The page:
Fox captured a right-leaning, older demographic that Ailes argued was underserved by the rest of the media. By the time Ailes left Fox News in 2016, the network was averaging 2 million viewers a day, according to the New York Times, more than CNN and MSNBC combined.
Gretchen Carlson and others accused Roger Ailes of sexual harassment
In 2014 then-New York Magazine writer Gabriel Sherman published a biography of Roger Ailes called The Loudest Voice in the Room. In the book, an unnamed female producer alleged that Ailes, while he was at NBC, had offered her an additional $100 per week if she agreed to “have sex with me whenever I want.”
In 2016, former Fox & Friends cohost Gretchen Carlson accused Ailes of “severe and persistent sexual harassment” and of tanking her career by docking her pay and, as shown in the movie, moving her shows to lower-profile time slots after she refused his advances. Carlson said in her suit that when she confronted the Fox News head about his treatment of her, he responded, “I think you and I should have had a sexual relationship a long time ago and then you’d be good and better and I’d be good and better.” Eventually, she was fired.
Ailes denied the accusations and claimed that he let go of Carlson because of her show’s poor ratings.
Fox News covered up sexual harassment claims
When Carlson took her job at Fox News, she signed a non-disclosure agreement and a mandatory arbitration agreement that barred her from talking about her experiences publicly and forced her to take legal disputes into arbitration rather than to open court. In a TIME cover story, Carlson spoke about how corporations strategically deploy NDAs and mandatory arbitration clauses to cover up rampant sexual harassment. Even when women risk professional consequences by coming forward with claims of abuse, these legal maneuvers ensure that bad behavior will remain a secret, allowing perpetrators to remain in power.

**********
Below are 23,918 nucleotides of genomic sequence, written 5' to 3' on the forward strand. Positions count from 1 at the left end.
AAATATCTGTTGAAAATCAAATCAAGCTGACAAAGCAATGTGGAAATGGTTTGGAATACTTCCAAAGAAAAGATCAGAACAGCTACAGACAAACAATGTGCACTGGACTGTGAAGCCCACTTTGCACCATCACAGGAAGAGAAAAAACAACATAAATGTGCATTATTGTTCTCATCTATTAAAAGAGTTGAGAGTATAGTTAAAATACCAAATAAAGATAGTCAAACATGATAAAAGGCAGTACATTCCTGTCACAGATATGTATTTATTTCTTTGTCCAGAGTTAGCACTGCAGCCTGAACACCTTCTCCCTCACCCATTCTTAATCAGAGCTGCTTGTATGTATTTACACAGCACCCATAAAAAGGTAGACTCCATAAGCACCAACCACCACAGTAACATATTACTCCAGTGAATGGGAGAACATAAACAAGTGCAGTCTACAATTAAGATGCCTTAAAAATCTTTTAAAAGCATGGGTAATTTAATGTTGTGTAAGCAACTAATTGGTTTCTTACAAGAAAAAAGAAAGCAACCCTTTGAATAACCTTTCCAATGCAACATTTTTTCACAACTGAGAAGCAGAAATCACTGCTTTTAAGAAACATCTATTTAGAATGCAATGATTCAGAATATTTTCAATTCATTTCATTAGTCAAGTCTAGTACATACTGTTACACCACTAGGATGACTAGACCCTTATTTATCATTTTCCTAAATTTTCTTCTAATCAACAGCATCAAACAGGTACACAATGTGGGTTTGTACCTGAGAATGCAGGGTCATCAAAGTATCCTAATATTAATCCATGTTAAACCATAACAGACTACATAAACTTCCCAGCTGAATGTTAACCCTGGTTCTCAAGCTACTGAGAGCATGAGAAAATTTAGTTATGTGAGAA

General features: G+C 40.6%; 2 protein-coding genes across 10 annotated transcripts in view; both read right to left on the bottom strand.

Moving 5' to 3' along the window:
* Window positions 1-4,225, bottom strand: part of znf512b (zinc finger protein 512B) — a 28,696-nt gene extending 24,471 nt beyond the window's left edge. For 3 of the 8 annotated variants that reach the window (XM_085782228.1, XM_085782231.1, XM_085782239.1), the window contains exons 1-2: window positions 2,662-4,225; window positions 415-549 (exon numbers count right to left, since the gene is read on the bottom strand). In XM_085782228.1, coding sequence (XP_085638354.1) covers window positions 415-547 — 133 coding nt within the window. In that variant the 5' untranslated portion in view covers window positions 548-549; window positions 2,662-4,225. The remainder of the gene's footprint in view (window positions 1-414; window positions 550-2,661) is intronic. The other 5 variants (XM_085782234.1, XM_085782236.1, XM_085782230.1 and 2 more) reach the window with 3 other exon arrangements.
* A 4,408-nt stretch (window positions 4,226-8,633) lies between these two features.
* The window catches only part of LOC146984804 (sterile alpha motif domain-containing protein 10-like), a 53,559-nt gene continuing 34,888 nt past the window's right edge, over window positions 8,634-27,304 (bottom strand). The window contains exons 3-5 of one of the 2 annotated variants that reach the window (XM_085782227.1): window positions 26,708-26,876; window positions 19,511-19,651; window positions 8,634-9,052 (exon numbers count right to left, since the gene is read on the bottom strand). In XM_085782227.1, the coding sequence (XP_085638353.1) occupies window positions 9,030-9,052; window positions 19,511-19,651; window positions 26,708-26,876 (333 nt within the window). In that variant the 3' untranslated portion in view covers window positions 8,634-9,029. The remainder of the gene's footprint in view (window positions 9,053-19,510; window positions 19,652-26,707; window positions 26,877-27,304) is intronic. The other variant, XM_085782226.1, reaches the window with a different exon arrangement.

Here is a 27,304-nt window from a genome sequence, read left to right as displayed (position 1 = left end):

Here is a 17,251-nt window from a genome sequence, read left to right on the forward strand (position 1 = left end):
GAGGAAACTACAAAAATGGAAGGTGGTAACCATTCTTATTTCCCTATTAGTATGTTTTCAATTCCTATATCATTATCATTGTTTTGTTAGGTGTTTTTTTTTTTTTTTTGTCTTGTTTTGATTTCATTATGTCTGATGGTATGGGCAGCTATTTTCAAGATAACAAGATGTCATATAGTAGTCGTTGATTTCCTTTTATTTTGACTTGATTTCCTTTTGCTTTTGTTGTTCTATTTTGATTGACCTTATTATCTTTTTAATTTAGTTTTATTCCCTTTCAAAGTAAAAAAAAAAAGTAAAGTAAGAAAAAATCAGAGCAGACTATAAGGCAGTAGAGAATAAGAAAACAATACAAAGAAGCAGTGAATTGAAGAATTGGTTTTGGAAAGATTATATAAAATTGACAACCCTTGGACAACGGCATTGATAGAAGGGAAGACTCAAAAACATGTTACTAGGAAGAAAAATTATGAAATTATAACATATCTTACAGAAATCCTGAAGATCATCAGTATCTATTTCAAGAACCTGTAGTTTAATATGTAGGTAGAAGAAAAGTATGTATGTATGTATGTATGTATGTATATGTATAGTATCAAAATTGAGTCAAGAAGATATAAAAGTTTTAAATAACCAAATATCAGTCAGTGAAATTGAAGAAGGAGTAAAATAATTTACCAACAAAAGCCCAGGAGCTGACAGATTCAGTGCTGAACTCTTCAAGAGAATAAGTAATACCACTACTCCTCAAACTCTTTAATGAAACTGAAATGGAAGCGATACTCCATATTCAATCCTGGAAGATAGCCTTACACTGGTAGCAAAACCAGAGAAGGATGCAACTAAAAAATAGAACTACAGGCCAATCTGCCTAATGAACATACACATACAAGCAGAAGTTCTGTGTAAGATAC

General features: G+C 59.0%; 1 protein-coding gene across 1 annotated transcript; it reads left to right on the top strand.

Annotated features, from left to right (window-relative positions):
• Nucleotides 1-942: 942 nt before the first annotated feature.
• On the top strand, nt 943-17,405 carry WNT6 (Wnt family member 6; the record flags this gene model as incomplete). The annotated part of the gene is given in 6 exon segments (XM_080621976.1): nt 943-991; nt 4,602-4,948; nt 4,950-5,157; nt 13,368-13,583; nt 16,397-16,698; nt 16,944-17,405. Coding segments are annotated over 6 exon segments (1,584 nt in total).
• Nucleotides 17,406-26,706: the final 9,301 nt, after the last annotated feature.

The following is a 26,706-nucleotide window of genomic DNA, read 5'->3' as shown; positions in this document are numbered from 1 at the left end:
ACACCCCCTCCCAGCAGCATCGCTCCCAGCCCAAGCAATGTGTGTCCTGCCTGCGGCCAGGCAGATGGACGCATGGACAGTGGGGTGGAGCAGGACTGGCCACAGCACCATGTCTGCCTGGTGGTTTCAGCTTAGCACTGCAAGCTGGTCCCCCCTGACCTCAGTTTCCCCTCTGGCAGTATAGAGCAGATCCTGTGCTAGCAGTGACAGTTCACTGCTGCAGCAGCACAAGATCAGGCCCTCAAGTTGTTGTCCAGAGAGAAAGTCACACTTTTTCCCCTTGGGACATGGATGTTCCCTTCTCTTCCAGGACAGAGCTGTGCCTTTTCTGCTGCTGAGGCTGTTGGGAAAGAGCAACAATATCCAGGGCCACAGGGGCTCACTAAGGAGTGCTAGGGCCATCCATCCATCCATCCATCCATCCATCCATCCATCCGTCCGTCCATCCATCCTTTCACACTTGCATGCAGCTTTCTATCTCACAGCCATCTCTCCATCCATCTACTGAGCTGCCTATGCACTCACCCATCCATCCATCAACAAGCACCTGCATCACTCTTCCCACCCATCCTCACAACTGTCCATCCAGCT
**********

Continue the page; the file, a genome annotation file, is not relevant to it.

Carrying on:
As more women came forward with sexual harassment claims against Ailes, O’Reilly and other powerful men at Fox News, it became clear that dozens of women had experienced misogyny and worse at the network. Fox News, for instance, had agreed to settle a sexual harassment suit against O’Reilly for a whopping $32 million—and then decided to renew his contract. Ailes fought to protect himself and other powerful men at the network while women who worked there had little recourse for their mistreatment.
Lachlan and James Murdoch greenlit the internal investigation of Ailes
There was no love lost between Ailes and Rupert Murdoch’s sons, Lachlan and James (played by real-life brothers Ben Lawson and Josh Lawson in the movie). Lachlan had clashed with Ailes on Fox News content in 2005 and left for Australia when his father sided with Ailes. And after a company shake-up in 2015, Ailes was reportedly unhappy about the fact that he was forced to report to Lachlan and James rather than Rupert himself.
Since then, James had become the CEO of 21st Century Fox, and Lachlan executive co-chairman of Fox. The brothers were attending the Sun Valley Conference, an annual gathering of the rich and powerful when the news of Carlson’s suit broke. With their father absent, the brothers consulted in-house counsel and decided to conduct an internal investigation into the sexual harassment claims. They hired the firm Paul, Weiss to conduct the investigation.